[Definition: Mammals hibernate and reptiles brumate. Brumation is a milder, less deep form of dormancy. In the wild, a brumating tortoise may temporarily wake up, move around, and even drink water on warmer days before returning to brumation.]
Adult angulate tortoises need large outdoor areas with well draining soil. Avoid substrates that retain too much water and stay soaking wet all the time. Plant food and shade plants in the enclosure and provide various hiding places.
Always keep bowls of fresh drinking water available. Replenish the water at least daily, or as needed, to keep it clean and cool. I see my angulates use their outdoor water bowls every so often, and when they drink, they drink a lot!
To combat excessive habitat dryness, you can water the enclosure in the morning and then let the substrate dry out during the day. This simulates native coastal conditions. Just check that not all of the substrate is constantly soaking wet. Provide some dryer areas as well for the tortoise to choose the conditions he needs.
As we get no summer rains, I water my outdoor pens as needed. On hot days I water more frequently depending on the temperature. During warmer weather, my angulates seek out the more moist areas under bushes.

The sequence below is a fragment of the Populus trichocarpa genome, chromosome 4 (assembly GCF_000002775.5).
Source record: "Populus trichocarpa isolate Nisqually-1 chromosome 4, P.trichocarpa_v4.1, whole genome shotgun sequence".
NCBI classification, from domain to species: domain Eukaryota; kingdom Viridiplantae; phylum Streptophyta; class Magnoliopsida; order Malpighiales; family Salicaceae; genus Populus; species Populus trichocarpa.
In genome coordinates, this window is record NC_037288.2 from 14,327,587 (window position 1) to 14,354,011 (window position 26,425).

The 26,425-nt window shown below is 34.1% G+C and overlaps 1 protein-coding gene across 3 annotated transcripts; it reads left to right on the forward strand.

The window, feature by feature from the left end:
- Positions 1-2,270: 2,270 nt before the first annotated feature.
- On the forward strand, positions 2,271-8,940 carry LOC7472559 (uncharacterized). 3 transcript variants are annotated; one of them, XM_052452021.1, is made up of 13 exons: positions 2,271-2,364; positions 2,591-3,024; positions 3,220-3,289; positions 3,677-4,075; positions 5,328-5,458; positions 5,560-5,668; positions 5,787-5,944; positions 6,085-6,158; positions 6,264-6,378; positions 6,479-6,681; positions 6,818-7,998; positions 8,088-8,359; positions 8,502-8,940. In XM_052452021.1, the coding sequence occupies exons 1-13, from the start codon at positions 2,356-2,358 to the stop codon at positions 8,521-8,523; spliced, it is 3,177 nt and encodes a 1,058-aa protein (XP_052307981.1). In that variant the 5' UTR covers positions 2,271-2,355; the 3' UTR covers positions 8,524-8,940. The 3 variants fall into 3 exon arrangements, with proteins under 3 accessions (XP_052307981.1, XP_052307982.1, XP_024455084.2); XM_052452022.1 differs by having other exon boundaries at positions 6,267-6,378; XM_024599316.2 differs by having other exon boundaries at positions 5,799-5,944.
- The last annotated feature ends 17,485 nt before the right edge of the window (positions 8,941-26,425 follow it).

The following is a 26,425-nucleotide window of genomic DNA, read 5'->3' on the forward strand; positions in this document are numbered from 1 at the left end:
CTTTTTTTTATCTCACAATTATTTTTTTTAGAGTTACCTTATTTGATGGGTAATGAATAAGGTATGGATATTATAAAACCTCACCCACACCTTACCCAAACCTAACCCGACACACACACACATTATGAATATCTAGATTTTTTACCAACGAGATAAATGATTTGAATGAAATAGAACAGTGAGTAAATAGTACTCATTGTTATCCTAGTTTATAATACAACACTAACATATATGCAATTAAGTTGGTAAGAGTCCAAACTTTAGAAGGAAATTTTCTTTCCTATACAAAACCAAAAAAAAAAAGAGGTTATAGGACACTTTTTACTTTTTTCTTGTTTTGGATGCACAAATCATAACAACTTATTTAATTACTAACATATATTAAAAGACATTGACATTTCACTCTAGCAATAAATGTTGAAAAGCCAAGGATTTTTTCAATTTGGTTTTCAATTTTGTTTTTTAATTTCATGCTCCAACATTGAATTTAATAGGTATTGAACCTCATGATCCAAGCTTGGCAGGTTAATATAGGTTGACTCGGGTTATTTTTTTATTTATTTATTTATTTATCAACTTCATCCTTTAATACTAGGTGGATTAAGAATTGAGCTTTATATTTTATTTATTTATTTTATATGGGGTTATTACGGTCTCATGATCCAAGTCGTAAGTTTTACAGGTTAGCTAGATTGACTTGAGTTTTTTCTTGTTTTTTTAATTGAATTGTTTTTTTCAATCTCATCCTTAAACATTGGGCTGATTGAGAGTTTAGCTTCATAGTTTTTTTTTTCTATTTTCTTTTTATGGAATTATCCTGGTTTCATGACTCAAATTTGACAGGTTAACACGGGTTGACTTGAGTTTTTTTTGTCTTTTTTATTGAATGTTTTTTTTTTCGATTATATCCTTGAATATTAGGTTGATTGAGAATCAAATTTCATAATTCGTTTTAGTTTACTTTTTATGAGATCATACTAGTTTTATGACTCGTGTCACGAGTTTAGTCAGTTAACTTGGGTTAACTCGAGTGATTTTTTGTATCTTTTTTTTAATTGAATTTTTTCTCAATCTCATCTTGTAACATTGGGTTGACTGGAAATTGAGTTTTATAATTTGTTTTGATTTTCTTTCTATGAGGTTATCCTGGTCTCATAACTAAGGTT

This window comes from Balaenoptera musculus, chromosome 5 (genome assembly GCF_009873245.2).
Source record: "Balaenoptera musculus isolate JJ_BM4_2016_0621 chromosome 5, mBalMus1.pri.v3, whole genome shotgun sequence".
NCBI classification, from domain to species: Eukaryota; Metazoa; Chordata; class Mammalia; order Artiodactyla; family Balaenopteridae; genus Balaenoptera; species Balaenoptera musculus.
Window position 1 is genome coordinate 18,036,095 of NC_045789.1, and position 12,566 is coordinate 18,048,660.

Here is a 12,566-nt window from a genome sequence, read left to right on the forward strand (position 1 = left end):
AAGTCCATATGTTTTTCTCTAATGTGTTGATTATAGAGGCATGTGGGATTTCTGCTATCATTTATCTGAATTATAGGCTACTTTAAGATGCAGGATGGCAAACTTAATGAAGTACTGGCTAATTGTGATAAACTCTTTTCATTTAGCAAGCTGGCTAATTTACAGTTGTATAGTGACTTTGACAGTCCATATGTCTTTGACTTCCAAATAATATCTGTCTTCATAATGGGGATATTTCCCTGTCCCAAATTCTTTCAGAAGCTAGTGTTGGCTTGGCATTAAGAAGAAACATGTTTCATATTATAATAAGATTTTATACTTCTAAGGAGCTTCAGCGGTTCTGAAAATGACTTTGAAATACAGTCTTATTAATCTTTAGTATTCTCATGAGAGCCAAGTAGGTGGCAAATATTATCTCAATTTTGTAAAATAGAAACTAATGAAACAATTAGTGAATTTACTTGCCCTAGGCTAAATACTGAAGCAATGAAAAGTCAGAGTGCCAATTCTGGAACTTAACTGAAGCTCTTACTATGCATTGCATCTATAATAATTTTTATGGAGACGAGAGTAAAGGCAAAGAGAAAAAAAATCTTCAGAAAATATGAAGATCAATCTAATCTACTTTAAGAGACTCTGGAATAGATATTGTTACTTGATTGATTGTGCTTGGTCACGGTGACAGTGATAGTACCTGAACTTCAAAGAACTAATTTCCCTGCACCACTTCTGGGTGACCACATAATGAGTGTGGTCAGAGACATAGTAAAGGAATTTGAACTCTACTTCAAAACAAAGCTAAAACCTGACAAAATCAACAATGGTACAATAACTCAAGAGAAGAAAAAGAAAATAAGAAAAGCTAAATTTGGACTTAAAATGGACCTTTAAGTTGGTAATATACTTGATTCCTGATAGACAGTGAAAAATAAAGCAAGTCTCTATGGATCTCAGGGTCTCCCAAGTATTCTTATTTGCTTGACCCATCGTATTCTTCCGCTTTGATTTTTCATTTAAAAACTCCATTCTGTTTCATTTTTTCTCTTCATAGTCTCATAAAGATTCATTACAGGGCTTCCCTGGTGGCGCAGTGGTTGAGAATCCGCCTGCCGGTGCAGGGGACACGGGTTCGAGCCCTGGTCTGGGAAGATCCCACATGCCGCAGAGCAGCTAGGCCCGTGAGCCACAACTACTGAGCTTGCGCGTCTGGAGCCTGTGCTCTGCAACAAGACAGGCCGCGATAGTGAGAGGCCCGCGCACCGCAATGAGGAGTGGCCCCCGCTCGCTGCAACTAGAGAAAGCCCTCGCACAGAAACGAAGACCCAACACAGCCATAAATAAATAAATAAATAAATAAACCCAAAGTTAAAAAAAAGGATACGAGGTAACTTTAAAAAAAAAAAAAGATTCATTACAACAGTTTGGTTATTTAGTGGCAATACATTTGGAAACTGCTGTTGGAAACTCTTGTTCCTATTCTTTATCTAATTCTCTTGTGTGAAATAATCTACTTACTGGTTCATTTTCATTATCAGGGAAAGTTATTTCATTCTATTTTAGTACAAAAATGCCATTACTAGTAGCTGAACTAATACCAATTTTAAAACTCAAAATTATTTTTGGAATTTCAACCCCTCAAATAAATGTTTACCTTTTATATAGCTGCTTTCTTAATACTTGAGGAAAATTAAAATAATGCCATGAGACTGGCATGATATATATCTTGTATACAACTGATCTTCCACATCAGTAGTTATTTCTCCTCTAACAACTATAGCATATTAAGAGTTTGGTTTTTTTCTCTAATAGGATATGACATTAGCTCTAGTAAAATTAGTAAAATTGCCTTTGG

Angulate tortoises, especially males, can be fairly active. In the wild, their activity temperature range has been observed to be 60-85 °F (15-29 °C).
Adult angulate tortoise drinking water. Tip: If you sink the water tray into the ground, it's easier for the tortoise to access it (not shown).
Angulate tortoise in her outdoor pen. Like all tortoises, she likes to hide in plants.
Unfortunately, info published on angulate / bowsprit tortoises (Chersina angulata) rarely covers captive care, but there are a few caresheets.
1.) The 2002 caresheet by Misty Corton in South Africa. Misty Corton's web page includes a long list of plants these tortoises eat in their native habitat. (Note: This site is now gone, but you can still read the page at the Internet Archive.)
2.) The June 2003 issue of the Testudo magazine by Die Schildkröten-Interessengemeinschaft Schweiz (SIGS in Switzerland) covers the angulate tortoise. The Testudo magazine is published in German, but you can copy the text from the pdf file and then translate it online. The paper is "Bemerkungen zur Zucht der Afrikanischen Schnabelbrustschildkröte" by Irmtraud Jasser-Häger and Hans-Dieter Philippen.
3.) Thomas Bauer from Germany describes his captive care and breeding of angulate tortoises in the 2006 book Turtles: Proceedings: International Turtle & Tortoise Symposium (Edition Chimaira).
4.) The October 2018 Reptiles Magazine has an article about angulates written by Chris Leone of Garden State Tortoise. (Note: I believe he has stopped keeping this species.)